Several factors are thought to increase a woman’s risk of developing placenta accreta. These include:
- past uterine surgery (or surgeries), such as a cesarean delivery or surgery to remove uterine fibroids
- placenta previa, a condition that causes the placenta to partially or fully cover the cervix
- a placenta located in the lower part of the uterus
- being over the age of 35
- past childbirth
- uterine abnormalities, such as scarring or uterine fibroids
Every case of placenta accreta is different. If your doctor has diagnosed placenta accreta, they will create a plan to make sure your baby is delivered as safely as possible.
Severe cases of placenta accreta are treated with surgery. First, doctors will perform a cesarean delivery to deliver your baby. Next, they may perform a hysterectomy, or remove your uterus. This is to prevent serious blood loss that can occur if part, or all, of the placenta is left attached to the uterus after your baby is delivered.
If you would like the ability to get pregnant again, there is a treatment option after your delivery that may preserve your fertility. It is a surgical procedure that leaves much of the placenta in the uterus. However, women who receive this treatment are at a higher risk of complications. Your doctor may recommend a hysterectomy if you continue to experience vaginal bleeding after the procedure. According to ACOG, it’s very difficult to get pregnant after this procedure.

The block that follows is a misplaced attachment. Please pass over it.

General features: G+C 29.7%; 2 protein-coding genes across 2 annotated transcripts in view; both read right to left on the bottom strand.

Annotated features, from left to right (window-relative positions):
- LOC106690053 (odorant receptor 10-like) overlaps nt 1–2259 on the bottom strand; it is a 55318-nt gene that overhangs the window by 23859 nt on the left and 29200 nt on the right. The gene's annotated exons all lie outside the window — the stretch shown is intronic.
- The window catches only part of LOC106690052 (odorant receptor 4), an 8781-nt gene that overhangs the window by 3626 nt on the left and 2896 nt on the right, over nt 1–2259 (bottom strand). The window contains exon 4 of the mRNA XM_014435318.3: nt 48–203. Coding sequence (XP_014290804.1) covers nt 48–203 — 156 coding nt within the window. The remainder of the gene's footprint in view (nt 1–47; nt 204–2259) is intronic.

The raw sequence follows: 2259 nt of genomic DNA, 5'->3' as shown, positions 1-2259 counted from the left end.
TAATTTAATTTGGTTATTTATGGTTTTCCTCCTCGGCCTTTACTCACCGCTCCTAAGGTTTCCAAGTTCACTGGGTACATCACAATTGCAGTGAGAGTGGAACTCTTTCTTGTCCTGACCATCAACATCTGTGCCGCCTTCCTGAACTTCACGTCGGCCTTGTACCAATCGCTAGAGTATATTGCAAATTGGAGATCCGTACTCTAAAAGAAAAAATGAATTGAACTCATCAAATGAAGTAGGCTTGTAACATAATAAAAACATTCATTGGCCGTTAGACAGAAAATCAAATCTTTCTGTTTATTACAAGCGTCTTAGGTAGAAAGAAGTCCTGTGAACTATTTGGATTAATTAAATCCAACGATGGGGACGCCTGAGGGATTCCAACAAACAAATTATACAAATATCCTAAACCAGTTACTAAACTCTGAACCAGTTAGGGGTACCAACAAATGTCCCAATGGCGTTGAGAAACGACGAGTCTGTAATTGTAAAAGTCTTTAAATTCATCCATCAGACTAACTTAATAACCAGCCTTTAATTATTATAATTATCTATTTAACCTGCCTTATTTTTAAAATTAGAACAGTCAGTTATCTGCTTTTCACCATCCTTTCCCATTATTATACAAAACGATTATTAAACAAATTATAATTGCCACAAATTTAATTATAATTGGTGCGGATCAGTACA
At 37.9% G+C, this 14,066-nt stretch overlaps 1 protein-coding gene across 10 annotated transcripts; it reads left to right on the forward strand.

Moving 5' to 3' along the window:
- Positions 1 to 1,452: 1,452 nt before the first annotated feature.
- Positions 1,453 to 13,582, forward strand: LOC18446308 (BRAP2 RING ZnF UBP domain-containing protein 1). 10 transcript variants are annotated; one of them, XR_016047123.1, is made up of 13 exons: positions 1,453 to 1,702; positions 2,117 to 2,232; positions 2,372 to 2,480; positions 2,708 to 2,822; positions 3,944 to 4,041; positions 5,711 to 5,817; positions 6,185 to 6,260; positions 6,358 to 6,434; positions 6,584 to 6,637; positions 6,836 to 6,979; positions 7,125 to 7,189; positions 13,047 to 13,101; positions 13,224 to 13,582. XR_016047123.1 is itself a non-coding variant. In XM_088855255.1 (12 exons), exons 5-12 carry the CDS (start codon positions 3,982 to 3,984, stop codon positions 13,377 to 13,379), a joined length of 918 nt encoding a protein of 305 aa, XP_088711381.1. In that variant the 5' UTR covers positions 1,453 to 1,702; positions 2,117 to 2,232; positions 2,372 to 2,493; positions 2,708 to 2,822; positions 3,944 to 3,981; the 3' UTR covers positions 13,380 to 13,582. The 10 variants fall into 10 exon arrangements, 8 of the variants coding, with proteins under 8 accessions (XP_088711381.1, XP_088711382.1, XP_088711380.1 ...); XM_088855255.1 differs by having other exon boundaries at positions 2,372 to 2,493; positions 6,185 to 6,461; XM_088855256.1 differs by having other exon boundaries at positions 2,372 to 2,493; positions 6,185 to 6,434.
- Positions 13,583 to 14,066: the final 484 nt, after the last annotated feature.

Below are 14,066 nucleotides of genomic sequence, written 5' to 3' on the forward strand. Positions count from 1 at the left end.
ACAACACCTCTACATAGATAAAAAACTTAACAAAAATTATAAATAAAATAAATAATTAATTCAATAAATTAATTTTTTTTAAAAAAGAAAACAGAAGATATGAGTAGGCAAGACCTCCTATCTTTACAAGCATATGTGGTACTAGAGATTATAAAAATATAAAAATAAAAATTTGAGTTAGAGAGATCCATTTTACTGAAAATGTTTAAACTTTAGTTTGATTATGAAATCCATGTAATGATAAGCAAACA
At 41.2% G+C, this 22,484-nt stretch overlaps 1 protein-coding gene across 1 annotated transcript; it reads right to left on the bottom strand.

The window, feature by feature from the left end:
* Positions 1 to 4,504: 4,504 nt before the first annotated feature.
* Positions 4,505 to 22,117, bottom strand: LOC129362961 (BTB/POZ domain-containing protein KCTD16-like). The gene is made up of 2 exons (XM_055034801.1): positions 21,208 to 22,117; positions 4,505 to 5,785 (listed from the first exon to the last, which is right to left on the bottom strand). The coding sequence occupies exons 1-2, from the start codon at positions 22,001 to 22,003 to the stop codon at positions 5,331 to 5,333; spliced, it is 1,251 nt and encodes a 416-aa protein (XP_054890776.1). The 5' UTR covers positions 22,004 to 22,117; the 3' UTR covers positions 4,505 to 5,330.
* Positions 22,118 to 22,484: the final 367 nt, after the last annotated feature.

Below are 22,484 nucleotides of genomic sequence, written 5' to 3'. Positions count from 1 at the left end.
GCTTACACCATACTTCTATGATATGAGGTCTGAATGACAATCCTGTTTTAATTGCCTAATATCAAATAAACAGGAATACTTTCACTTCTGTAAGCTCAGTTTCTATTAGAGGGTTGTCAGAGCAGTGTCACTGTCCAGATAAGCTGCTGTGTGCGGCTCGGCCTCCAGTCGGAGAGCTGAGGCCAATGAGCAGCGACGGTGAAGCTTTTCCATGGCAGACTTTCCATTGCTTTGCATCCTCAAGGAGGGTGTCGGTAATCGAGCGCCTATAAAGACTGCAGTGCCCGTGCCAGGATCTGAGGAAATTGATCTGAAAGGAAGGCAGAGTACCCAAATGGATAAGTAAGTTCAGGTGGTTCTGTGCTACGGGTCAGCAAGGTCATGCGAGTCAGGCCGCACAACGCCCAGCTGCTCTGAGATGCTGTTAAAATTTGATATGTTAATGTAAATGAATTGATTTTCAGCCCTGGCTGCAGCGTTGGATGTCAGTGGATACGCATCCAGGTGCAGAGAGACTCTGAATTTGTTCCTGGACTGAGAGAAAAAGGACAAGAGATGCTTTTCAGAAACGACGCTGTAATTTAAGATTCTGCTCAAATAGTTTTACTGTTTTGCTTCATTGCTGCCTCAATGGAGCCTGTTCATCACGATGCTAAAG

Discuss all of your treatment options with your doctor. They will help you pick a treatment based on your individual circumstances.
Placenta accreta can cause serious complications. These include:
- severe vaginal bleeding, which may require a blood transfusion
- problems with blood clotting, or disseminated intravascular coagulopathy
- lung failure, or adult respiratory distress syndrome
- kidney failure
- premature birth
As with all surgeries, performing a cesarean delivery and hysterectomy to remove the placenta from the body can cause complications. Risks to the mother include:
- reactions to anesthesia
- blood clots
- wound infections
- increased bleeding
- surgical injury
- damage to other organs, such as the bladder, if the placenta has attached to them
Risks to the baby during a cesarean delivery are rare and include surgical injury or breathing problems.
Sometimes doctors will leave the placenta intact in your body, because it can dissolve over time. But doing so can cause serious complications. These may include:
- potentially life-threatening vaginal bleeding
- a blood clot blocking one or more arteries in the lungs, or pulmonary embolism
- the need for a future hysterectomy
- complications with future pregnancies, including miscarriage, premature birth, and placenta accreta
If placenta accreta is diagnosed and treated properly, women usually have a full recovery with no lasting complications.
A woman will no longer be able to conceive children if a hysterectomy is performed. You should discuss all future pregnancies with your doctor if your uterus was left intact after treatment. Research published in the journal Human Reproduction suggests that the rate of recurrence for placenta accreta is high in women who have had the condition before.